Yanahuanca is an Andean town with a small population. It is located 3,200 meters above sea level. It continues to be devastated by natural disasters. Last April, a huayco buried the town school, a preschool and the medical station as well as causing severe damage to 200 homes. Authorities reported six deaths and more than 200 injured people.
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Solidarity with the victims of the earthquake in Peru
Event: Peruvian American Community, COPEA, distributed important aid to the community of Ica. The medical team, including doctors, nurses, and social assistants, carried out medical aid to hundreds of the earthquake victims in the remote areas of southern Peru which have not been reached.
Ica: The medical team of doctors, nurses, and social workers from diverse universities of Massachusetts arrived at Ica to aid the earthquake victims as organized by COPEA. The team gave aid to the community of San Jose de Los Molinos, and the town of Juarez in Ica.
The medical team was coordinated by the directors of COPEA, and members of the Asociación Universidad Privada San Juan Bautista of Lima and Father Ricardo Cruz Huamán, Director of Colegio San Vicente of Ica. The team distributed medical aid, clothes, and food to 1,000 people.
The medical team included Doctors Elizabeth Cuentas, Antonio Ognio, Robert Taylor, la Nurse Martha Chea, medical assistant Silvia Vizcarra, social workers Gloria Torres and Olga Lattarulo, and a group of nursing students from the Asociación Universidad Privada San Juan Bautista and the students Andrew Lattarulo y Carlos Apostle.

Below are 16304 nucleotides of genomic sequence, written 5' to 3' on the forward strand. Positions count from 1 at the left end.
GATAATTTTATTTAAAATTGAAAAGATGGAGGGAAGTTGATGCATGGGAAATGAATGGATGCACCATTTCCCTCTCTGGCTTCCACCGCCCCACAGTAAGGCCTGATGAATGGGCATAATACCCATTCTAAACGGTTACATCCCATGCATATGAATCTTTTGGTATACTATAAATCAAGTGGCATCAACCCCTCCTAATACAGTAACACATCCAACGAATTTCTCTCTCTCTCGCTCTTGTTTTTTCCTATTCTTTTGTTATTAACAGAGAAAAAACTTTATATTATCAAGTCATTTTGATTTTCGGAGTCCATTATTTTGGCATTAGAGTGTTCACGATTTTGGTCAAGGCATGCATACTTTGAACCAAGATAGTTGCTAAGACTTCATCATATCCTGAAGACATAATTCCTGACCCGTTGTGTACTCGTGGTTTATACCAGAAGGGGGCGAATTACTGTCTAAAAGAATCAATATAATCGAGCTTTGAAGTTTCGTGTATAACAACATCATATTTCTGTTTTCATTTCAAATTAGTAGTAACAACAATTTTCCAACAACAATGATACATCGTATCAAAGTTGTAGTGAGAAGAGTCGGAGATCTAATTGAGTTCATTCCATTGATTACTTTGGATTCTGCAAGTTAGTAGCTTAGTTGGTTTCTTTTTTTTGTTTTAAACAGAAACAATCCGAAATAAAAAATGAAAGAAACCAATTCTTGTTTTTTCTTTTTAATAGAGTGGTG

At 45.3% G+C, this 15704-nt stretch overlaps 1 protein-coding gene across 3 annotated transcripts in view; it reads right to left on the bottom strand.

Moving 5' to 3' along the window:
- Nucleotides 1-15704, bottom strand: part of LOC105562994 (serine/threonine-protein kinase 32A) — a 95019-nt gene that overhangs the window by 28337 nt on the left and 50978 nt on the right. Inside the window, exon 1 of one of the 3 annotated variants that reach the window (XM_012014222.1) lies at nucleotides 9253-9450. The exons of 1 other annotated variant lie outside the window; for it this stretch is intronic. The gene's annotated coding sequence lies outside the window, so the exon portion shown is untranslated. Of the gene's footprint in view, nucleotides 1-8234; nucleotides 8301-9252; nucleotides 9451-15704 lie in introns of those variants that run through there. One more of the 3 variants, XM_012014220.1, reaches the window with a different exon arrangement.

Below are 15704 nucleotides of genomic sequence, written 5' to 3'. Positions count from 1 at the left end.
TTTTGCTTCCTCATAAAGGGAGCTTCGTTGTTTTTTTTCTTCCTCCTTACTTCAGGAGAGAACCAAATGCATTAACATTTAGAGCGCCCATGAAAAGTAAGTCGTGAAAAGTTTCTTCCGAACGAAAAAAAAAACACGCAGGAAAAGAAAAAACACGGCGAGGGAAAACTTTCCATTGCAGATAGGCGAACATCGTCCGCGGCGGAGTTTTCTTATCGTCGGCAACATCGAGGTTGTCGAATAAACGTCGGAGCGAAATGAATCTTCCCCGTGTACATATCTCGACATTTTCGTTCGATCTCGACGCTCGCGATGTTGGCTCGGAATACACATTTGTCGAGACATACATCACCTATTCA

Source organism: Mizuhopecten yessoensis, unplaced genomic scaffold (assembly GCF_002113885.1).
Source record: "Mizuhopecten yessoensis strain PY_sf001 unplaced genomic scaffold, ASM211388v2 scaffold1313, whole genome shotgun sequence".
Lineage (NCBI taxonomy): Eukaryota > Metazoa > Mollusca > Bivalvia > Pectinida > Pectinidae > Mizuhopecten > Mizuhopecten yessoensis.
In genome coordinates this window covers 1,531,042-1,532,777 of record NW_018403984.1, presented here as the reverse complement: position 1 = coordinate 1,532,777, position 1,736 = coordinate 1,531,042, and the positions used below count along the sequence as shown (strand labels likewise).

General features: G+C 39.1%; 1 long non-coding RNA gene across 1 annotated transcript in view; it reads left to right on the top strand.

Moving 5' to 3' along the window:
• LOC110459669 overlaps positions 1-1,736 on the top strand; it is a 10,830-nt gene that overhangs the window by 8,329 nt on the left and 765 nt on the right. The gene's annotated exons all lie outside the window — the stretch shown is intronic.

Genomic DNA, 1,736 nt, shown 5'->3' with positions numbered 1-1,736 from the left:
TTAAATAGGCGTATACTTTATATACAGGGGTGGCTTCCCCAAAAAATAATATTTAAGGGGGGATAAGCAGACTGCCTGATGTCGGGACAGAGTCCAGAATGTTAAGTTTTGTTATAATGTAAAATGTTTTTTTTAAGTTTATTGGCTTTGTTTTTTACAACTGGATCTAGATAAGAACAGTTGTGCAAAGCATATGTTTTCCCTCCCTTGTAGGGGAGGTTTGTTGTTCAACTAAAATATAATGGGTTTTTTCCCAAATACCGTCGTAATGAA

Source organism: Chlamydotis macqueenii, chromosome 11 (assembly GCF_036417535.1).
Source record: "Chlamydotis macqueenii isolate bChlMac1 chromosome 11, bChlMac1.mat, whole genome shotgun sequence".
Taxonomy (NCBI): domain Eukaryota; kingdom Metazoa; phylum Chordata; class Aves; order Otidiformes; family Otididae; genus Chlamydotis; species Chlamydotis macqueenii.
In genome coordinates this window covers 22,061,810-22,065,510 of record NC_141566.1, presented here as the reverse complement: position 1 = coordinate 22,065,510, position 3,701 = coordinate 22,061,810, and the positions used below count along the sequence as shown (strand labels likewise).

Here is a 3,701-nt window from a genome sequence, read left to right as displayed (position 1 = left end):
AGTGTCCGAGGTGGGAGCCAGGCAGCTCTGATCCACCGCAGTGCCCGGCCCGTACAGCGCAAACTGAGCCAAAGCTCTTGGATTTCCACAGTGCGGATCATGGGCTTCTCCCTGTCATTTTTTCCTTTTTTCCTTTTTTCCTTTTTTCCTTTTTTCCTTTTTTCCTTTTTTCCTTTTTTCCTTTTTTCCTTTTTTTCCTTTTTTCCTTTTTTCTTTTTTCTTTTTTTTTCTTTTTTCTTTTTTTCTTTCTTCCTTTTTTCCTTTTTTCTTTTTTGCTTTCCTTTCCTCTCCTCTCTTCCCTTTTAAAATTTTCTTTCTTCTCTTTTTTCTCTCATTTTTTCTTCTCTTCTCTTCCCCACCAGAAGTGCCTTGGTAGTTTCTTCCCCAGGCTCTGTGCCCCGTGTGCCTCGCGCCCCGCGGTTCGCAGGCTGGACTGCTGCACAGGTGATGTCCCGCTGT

In Los Molinos, with a population of about 5,000 people, the COPEA medical team were the first to arrive to give medical aid. Those who needed aid greatly outnumbered the medical assistants.
“It was incredible what we saw. The need of help was enormous, many people did not receive any medical attention for many days after the earthquake. The dead bodies were visible on the streets, the cemetery was completely destroyed,” said Maximo Torres, Vice President of COPEA, and editor of the newspaper, El Mundo Boston, who traveled with the medical team.
The medical team under the direction of Olga Lattarulo, President of COPEA, and Dr. Antonio Ogni of the Asociación Universidad Privada of San Juan Bautista established the center of operations in San Jose de los Molinos, along with the support of its mayor Felix Escobar.
In Juarez, the medical aid was given in the Templo La Medalla Milagrosa with the assistance of Father Cruz Huaman.
The nurse Chea, students Andrew Lattarulo and Carlos Apostle offered classes on health prevention, and on domestic violence, drug and alcohol addiction. Dr. Taylor gave classes on AIDS to a group of nursing students in the Universidad San Juan Bautista.
COPEA made this campaign possible with the support of many Peruvians, Latin-Americans, and the residents of Massachusetts by donating to the COPEA PERU EARTHQUAKE fund at East Boston Savings Bank.
The medical team arrived at Lima on September 13 for a reception at the Asociación Universidad Privada San Juan Bautista, and returned on September 14 to Boston, MA.